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VII. Alpenrosen and Goat's-Milk Henry van Dyke

Section II.

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Cortina lies in its valley like a white shell that has rolled down into a broad vase of malachite. It has about a hundred houses and seven hundred inhabitants, a large church and two small ones, a fine stone campanile with excellent bells, and seven or eight little inns. But it is more important than its size would signify, for it is the capital of the district whose lawful title is Magnifica Comunita di Ampezzo--a name conferred long ago by the Republic of Venice. In the fifteenth century it was Venetian territory; but in 1516, under Maximilian I., it was joined to Austria; and it is now one of the richest and most prosperous communes of the Tyrol. It embraces about thirty-five hundred people, scattered in hamlets and clusters of houses through the green basin with its four entrances, lying between the peaks of Tofana, Cristallo, Sorapis, and Nuvolau. The well-cultivated grain fields and meadows, the smooth alps filled with fine cattle, the well-built houses with their white stone basements and balconies of dark brown wood and broad overhanging roofs, all speak of industry and thrift. But there is more than mere agricultural prosperity in this valley. There is a fine race of men and women--intelligent, vigorous, and with a strong sense of beauty. The outer walls of the annex of the Hotel Aquila Nera are covered with frescoes of marked power and originality, painted by the son of the innkeeper. The art schools of Cortina are famous for their beautiful work in gold and silver filigree, and wood-inlaying. There are nearly two hundred pupils in these schools, all peasants' children, and they produce results, especially in intarsia, which are admirable. The village orchestra, of which I spoke a moment ago, is trained and led by a peasant's son, who has never had a thorough musical education. It must have at least twenty-five members, and as we heard them at the Festa they seemed to play with extraordinary accuracy and expression.

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This Festa gave us a fine chance to see the people of the Ampezzo all together. It was the annual jubilation of the district; and from all the outlying hamlets and remote side valleys, even from the neighbouring vales of Agordo and Auronzo, across the mountains, and from Cadore, the peasants, men and women and children, had come in to the Sagro at Cortina. The piazza--which is really nothing more than a broadening of the road behind the church--was quite thronged. There must have been between two and three thousand people.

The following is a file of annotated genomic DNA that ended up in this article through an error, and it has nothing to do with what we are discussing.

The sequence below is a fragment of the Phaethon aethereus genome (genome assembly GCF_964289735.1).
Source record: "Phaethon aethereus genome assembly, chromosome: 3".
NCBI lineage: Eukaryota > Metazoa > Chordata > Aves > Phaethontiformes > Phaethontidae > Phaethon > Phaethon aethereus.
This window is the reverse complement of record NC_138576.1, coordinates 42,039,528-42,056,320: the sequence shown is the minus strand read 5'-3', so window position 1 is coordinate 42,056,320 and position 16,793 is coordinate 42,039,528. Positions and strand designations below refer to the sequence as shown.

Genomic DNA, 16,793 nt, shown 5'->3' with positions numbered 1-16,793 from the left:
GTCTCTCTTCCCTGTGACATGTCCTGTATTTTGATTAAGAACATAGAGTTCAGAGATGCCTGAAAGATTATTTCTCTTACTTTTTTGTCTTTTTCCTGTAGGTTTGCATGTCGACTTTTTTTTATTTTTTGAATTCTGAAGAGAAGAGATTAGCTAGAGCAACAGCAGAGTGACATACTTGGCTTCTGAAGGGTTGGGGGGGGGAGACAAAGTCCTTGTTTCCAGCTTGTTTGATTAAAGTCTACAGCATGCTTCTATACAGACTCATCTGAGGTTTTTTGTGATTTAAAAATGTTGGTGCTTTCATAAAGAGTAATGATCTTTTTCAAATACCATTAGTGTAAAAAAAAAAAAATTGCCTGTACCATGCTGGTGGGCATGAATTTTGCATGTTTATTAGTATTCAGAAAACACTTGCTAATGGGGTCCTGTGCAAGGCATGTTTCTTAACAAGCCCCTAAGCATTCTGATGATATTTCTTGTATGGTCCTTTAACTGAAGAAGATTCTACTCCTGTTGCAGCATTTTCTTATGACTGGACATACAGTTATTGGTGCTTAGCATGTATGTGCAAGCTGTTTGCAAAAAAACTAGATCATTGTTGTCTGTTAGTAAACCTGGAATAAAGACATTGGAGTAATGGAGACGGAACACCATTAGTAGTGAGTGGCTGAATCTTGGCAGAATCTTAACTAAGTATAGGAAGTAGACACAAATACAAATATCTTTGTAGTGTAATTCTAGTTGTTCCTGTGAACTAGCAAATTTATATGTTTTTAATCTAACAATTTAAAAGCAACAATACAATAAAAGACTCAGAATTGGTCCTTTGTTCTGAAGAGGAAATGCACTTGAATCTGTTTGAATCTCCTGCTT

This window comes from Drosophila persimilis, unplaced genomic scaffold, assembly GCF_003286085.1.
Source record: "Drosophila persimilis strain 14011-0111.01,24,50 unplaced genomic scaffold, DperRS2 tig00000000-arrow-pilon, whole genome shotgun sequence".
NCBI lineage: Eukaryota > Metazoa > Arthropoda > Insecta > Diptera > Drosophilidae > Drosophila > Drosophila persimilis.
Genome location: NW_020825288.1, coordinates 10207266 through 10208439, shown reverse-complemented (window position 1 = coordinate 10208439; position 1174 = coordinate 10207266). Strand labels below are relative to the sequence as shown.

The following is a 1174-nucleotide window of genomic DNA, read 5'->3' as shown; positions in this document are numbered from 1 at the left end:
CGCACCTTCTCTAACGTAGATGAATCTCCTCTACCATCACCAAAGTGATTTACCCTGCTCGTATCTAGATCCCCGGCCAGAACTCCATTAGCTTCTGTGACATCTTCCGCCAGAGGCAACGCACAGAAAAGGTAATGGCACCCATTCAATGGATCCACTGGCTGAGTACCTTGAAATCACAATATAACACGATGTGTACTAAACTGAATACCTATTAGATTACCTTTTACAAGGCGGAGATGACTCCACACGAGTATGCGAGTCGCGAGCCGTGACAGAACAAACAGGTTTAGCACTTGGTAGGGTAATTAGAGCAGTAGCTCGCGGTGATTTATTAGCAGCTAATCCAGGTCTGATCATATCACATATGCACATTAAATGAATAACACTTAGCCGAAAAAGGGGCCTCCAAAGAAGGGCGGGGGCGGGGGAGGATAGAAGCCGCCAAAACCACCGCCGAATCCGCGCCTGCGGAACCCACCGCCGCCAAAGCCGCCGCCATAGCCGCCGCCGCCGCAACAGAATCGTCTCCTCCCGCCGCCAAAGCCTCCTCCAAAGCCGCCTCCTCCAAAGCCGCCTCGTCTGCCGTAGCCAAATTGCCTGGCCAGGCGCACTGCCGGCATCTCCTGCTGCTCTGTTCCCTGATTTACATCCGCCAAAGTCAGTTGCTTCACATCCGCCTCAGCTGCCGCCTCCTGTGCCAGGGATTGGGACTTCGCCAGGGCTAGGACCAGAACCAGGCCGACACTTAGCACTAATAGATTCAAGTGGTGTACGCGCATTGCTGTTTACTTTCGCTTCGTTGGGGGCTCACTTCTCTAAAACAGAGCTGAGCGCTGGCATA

The ceremonies of the day began with general church-going. The people here are honestly and naturally religious. I have seen so many examples of what can only be called "sincere and unaffected piety," that I cannot doubt it. The church, on Cortina's feast-day, was crowded to the doors with worshippers, who gave every evidence of taking part not only with the voice, but also with the heart, in the worship.

Then followed the public unveiling of a tablet, on the wall of the little Inn of the Anchor, to the memory of Giammaria Ghedini, the founder of the art-schools of Cortina. There was music by the band; and an oration by a native Demosthenes (who spoke in Italian so fluent that it ran through one's senses like water through a sluice, leaving nothing behind), and an original Canto sung by the village choir, with a general chorus, in which they called upon the various mountains to "re-echo the name of the beloved master John-Mary as a model of modesty and true merit," and wound up with--

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Little Rivers
Henry van Dyke

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